Shock and awe: No more plastic shopping bags! Though slated for Earth Day, the plastic vanishing act has already happened at our local Whole Foods store. And IKEA just announced it will follow suit in October. If you forget to bring your own to Whole Foods, you're saved from that caught-with-pants-down feeling by the free recycled-paper bags. But there are always those who complain, like Natalie Angier in The New York Times. While admitting the problem -- a billion plastic bags a year entering U.S. landfills, where they take more than a thousand years to decompose -- with what, Anger asks, is she to line her garbage cans? Will it be any better for the environment if she purchases plastic garbage sacks? Short answer: Yes, if you buy 100 percent recycled, 70 percent post-consumer-recycled (PCR), plastic bags like Seventh Generation's.
But do you really need to buy a thing? Don't pretend that, unlike us, you haven't got a guilty closetful of plastic grocery sacks!
Whatever it's made of, if you bring your own shopping bag, you get Greenie points -- and, from Whole Foods, up to 15 cents back per bag.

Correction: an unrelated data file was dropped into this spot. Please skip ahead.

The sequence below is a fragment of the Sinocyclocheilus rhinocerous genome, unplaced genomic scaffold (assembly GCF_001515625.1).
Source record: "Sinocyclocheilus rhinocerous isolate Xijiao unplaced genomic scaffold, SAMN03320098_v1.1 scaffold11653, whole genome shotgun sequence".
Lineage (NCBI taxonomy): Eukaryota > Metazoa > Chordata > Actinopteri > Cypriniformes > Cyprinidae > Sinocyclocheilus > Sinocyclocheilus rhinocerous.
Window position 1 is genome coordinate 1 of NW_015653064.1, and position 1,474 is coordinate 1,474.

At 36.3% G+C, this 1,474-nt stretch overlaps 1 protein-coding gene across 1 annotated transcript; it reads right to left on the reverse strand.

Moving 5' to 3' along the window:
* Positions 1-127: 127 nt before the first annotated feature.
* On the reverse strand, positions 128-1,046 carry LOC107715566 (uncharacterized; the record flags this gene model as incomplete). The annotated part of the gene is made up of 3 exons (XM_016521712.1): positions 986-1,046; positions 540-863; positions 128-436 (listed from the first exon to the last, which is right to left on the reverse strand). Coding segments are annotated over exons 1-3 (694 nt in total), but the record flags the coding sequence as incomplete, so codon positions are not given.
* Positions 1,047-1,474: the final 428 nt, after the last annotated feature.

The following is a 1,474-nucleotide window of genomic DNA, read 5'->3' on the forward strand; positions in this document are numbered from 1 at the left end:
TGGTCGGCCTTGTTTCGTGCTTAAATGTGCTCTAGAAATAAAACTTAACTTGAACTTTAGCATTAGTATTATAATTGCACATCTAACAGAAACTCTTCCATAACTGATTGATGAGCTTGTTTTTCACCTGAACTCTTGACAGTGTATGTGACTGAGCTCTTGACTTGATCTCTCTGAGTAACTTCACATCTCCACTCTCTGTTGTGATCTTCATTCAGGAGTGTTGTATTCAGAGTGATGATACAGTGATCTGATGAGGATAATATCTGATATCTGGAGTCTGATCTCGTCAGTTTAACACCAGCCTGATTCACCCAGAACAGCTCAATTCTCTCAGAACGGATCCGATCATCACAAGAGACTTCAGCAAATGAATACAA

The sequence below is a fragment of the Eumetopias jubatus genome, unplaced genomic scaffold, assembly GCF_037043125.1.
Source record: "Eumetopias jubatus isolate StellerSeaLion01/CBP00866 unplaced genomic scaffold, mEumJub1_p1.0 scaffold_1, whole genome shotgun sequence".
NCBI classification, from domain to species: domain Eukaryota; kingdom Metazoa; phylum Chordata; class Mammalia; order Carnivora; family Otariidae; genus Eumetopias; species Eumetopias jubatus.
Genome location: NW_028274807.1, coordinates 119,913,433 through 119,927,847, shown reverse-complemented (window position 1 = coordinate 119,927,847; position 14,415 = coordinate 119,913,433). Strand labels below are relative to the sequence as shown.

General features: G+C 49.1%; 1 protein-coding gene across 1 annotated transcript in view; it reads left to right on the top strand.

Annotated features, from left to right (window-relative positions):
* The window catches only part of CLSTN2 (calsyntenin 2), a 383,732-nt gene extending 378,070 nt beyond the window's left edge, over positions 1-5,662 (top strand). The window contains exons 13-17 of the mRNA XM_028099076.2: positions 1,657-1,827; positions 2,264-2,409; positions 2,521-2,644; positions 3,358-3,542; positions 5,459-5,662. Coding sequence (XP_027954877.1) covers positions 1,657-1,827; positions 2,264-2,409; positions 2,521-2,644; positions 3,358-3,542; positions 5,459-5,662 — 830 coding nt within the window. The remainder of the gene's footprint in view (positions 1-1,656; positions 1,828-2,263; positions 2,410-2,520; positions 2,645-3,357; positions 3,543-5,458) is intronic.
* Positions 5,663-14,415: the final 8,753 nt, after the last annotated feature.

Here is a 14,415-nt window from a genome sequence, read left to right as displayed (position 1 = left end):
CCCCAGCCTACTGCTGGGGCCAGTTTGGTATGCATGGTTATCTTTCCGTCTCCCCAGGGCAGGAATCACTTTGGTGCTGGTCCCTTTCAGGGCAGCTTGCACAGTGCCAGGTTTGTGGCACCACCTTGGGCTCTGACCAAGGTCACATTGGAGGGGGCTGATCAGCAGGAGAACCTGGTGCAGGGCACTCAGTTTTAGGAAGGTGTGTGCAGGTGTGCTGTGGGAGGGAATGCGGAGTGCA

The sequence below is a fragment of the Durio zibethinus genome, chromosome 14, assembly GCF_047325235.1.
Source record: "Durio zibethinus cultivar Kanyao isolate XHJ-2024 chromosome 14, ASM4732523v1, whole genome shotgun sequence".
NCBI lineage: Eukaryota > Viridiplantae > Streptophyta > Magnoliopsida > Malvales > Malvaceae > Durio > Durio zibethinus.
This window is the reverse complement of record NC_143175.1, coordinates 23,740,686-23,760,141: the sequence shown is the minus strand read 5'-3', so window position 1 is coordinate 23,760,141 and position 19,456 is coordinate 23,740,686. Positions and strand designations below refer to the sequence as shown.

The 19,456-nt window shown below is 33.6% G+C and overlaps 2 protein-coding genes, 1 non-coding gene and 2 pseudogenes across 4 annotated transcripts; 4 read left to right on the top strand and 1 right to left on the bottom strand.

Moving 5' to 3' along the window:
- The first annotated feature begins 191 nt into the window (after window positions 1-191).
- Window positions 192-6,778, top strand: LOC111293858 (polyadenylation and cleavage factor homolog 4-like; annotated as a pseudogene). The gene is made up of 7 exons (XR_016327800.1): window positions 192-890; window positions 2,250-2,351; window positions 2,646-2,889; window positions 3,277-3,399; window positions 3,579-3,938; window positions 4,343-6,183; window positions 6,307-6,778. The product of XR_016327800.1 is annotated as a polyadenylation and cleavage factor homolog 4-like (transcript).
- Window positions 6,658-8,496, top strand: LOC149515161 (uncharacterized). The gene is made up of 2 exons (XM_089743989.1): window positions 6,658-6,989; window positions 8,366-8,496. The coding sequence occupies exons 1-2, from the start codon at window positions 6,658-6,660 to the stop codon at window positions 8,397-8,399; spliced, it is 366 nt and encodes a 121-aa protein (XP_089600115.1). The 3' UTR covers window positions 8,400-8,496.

Many stores nationwide give back at least a nickel per. Any bag will do the trick, but if you're craving an eco-friendly new tote, you really shouldn't settle for anything less than organic or recycled. Easy to tuck into a pocket or purse a la Francaise, Ecobag's colorful organic cotton woven string bags start at $29.95 for a set of five; a natural string shoulder bag is $6.95, at Reusable Bags.
But what will be this Earth Day's "it" bag? We say, it's up to you. Some may dimly recall last April's craze, the London designer tote with rope handles and the message, "I am Not a Plastic Shopping Bag." Shoppers lined up on both sides of the Atlantic (we almost rushed down to Soho to get in line, but it was raining), and the bags soon sold out -- at any price. Next, British grocery Sainsbury's came out with its own tote proclaiming, "I am Not a Plastic Shopping Bag either." It, too, sold out. Enough, already! We prefer this DIY idea -- buy a plain canvas tote, personalize with your OWN message or design -- from a British blogger.
To read Ms. Angier's lament, click here.
To read about IKEA's plastic bag solutions, click here.
This article originally appeared in Plenty in April 2008. The story was added to MNN.com.